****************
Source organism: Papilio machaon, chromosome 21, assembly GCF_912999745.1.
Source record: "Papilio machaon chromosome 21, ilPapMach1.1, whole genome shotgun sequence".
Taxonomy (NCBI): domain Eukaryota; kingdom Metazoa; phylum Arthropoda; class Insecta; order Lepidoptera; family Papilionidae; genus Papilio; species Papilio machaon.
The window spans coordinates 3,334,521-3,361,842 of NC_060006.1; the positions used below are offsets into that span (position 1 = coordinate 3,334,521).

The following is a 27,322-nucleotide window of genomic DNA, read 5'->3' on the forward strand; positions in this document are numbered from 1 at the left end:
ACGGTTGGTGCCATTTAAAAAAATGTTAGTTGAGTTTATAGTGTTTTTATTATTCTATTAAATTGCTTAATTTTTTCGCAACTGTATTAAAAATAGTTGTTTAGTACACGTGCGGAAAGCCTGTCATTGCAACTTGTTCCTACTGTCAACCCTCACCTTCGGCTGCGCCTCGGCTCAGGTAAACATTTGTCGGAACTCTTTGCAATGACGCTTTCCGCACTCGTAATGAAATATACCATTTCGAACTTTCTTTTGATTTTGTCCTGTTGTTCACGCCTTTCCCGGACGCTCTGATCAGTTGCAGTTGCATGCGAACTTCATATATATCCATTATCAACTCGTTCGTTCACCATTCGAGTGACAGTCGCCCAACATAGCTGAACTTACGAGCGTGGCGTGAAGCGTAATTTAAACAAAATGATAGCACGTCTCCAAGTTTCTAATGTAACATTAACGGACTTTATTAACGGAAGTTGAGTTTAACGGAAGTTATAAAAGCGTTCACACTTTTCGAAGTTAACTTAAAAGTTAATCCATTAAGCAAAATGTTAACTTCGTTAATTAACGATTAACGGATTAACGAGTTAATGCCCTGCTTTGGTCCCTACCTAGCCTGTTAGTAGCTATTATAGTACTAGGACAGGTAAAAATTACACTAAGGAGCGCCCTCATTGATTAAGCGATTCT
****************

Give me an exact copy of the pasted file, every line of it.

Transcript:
Source organism: Papilio machaon, chromosome 21, assembly GCF_912999745.1.
Source record: "Papilio machaon chromosome 21, ilPapMach1.1, whole genome shotgun sequence".
Taxonomy (NCBI): domain Eukaryota; kingdom Metazoa; phylum Arthropoda; class Insecta; order Lepidoptera; family Papilionidae; genus Papilio; species Papilio machaon.
The window spans coordinates 3,334,521-3,361,842 of NC_060006.1; the positions used below are offsets into that span (position 1 = coordinate 3,334,521).

The following is a 27,322-nucleotide window of genomic DNA, read 5'->3' on the forward strand; positions in this document are numbered from 1 at the left end:
ACGGTTGGTGCCATTTAAAAAAATGTTAGTTGAGTTTATAGTGTTTTTATTATTCTATTAAATTGCTTAATTTTTTCGCAACTGTATTAAAAATAGTTGTTTAGTACACGTGCGGAAAGCCTGTCATTGCAACTTGTTCCTACTGTCAACCCTCACCTTCGGCTGCGCCTCGGCTCAGGTAAACATTTGTCGGAACTCTTTGCAATGACGCTTTCCGCACTCGTAATGAAATATACCATTTCGAACTTTCTTTTGATTTTGTCCTGTTGTTCACGCCTTTCCCGGACGCTCTGATCAGTTGCAGTTGCATGCGAACTTCATATATATCCATTATCAACTCGTTCGTTCACCATTCGAGTGACAGTCGCCCAACATAGCTGAACTTACGAGCGTGGCGTGAAGCGTAATTTAAACAAAATGATAGCACGTCTCCAAGTTTCTAATGTAACATTAACGGACTTTATTAACGGAAGTTGAGTTTAACGGAAGTTATAAAAGCGTTCACACTTTTCGAAGTTAACTTAAAAGTTAATCCATTAAGCAAAATGTTAACTTCGTTAATTAACGATTAACGGATTAACGAGTTAATGCCCTGCTTTGGTCCCTACCTAGCCTGTTAGTAGCTATTATAGTACTAGGACAGGTAAAAATTACACTAAGGAGCGCCCTCATTGATTAAGCGATTCT